This one will be close, and like Ward 1 it is on the “bubble” for Republicans: they have to have everything go right to win, but they absolutely must win here to have a chance at a City Council majority. Politically, Ward 5 has always been close. It’s only been represented by Democrats since 2009, and was once represented by Herb McMillan. It contains affluent communities as well as public housing.
The result will come down to this: Rodriguez wins with a reasonable margin if the Hispanic voters turn out, but if they don’t, it will be very close and either candidate could win. Assuming a moderate Hispanic turnout, we pick Rodriguez by 6 points, 53-47.
Ward 6 (map)
Incumbent: Kenneth Kirby (D) – not running for re-election
Candidate: Shaneka Henson (D)
2013: Kenneth Kirby (D) 55.0%, Steven Conn (I) 44.9%
2009: Kenneth Kirby (D) 60.2%, Greg Stiverson (R) 39.6%
This race had an interesting primary, as Shaneka Henson faced DaJuan Kyre Gay. Both are incredibly dedicated to their community, and we feel that while Henson brought more experience to the table this year, Gay would make a stellar alderman down the road. Henson will win unopposed.
Ward 7 (map)
2013: Ian Pfeiffer (D) 60.0%, James T. Clenny (R) 39.3%
2009: Ian Pfeiffer (D) 52.6%, Jennifer J. Monteith (R) 47.1%
This has been a hard-fought race between two well-qualified candidates in an open seat. David Frankel, an attorney, has laid out a vision for the ward, eschewing traditional city talking points and focusing on ultra-local issues, such as traffic and development. His opponent, Rob Savidge, has a well-deserved reputation as a defender of the environment, and started the race with significant name recognition due to his work for the city. While Savidge’s platform emphasizes his opposition to the controversial Crystal Spring and Parkside Preserve developments, it still seems like people know his primarily as an environment-first guy. While this isn’t a bad thing, we’ve heard some people, including Democrats, say that Frankel’s vision is more in-tune with the local issues. Frankel has perhaps campaigned harder than any candidate except Gavin Buckley, and his signs blanket the ward. Savidge has a lot of support, but ultimately enough Democrats will cross over to give Frankel the win by 4 points, 52-48.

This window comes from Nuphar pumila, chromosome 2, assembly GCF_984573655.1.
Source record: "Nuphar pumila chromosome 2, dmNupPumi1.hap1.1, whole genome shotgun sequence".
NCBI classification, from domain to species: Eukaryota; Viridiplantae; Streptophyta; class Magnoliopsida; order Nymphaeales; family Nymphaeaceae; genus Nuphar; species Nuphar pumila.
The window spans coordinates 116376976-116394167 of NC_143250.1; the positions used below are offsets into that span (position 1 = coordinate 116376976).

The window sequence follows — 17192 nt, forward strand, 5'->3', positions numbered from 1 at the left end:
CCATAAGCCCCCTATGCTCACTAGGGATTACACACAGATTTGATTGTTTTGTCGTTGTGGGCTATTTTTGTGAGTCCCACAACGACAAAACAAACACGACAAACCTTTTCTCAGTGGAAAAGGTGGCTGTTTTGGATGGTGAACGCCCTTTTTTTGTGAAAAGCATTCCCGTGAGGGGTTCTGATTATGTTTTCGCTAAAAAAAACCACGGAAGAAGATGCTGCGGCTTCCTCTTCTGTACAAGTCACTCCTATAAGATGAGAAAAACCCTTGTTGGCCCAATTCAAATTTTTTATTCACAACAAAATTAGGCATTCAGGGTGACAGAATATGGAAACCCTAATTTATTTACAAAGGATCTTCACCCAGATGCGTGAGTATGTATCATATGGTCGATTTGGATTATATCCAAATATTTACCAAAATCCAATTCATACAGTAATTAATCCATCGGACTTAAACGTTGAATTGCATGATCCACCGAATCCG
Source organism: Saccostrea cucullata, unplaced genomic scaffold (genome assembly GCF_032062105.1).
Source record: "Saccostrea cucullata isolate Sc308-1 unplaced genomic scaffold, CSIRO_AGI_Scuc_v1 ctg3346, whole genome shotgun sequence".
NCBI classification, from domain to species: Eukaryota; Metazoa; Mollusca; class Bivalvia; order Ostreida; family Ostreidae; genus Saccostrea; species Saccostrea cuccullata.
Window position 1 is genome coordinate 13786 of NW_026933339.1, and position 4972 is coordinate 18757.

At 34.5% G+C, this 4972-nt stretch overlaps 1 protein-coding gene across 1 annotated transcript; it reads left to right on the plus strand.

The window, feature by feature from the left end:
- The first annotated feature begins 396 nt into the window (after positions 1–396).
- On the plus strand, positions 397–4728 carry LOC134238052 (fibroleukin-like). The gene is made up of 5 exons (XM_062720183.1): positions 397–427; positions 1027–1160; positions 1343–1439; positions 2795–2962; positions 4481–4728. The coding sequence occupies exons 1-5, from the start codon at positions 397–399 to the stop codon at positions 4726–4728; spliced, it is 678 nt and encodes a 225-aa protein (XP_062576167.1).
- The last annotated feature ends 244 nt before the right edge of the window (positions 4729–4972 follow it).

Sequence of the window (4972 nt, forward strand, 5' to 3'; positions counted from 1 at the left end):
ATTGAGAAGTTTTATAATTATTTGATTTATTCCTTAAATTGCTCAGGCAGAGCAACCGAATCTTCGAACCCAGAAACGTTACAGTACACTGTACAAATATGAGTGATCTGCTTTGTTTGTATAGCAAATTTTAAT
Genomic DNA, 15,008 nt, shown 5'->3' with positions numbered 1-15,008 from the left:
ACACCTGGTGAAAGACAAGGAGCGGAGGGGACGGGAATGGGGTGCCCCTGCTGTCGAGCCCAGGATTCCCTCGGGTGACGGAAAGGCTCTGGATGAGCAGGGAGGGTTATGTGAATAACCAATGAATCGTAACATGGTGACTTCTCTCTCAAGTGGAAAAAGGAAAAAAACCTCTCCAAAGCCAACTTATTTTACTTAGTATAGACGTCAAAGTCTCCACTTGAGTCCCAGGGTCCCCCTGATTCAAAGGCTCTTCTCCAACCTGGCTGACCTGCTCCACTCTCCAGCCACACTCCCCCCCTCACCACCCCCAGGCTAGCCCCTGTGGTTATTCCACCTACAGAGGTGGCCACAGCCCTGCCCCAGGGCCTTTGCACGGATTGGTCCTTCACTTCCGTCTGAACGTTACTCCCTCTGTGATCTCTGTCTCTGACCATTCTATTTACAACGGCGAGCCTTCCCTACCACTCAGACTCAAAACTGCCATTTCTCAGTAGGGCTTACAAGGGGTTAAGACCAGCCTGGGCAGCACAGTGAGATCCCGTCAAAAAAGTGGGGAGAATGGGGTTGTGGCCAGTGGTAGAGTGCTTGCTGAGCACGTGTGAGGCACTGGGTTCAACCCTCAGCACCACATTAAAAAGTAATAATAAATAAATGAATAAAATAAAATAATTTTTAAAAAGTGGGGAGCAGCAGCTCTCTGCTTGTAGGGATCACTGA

Ward 8 (map)
2013: Ross Arnett (D) unopposed
2009: Ross Arnett (D) 54.0%, Rock Toews 45.8%
Ross Arnett is an economist and self-described “fiscal hawk,” running for his third term in the wealthy and close-knit Ward 8 in Eastport. Julie Mussog is the CEO of the Anne Arundel Economic Development Corporation, and also has a background in finance. This one is tough because a lot of folks like Mussog personally, but approve of the job Arnett has done representing them. There will be some party line-crossing here, and it will mostly go one way. This will be the closest election Eastport has seen in at least two decades, but Arnett will prevail by 2 points, 51-49.
It’s simple: this election will be won by whoever shows up.
If Democrats can bring a lot of new energized voters to the polls, folks who don’t usually vote in city elections, they could sweep the city council. If it’s another low-turnout election like last time, Republicans could pick up 3-4 seats. (1, 5, 7, 8 and retain 2.) If you live in Annapolis, don’t just go out and vote today – bring two friends with you. Bring somebody who didn’t vote last time. “People power” only works if you actually use it.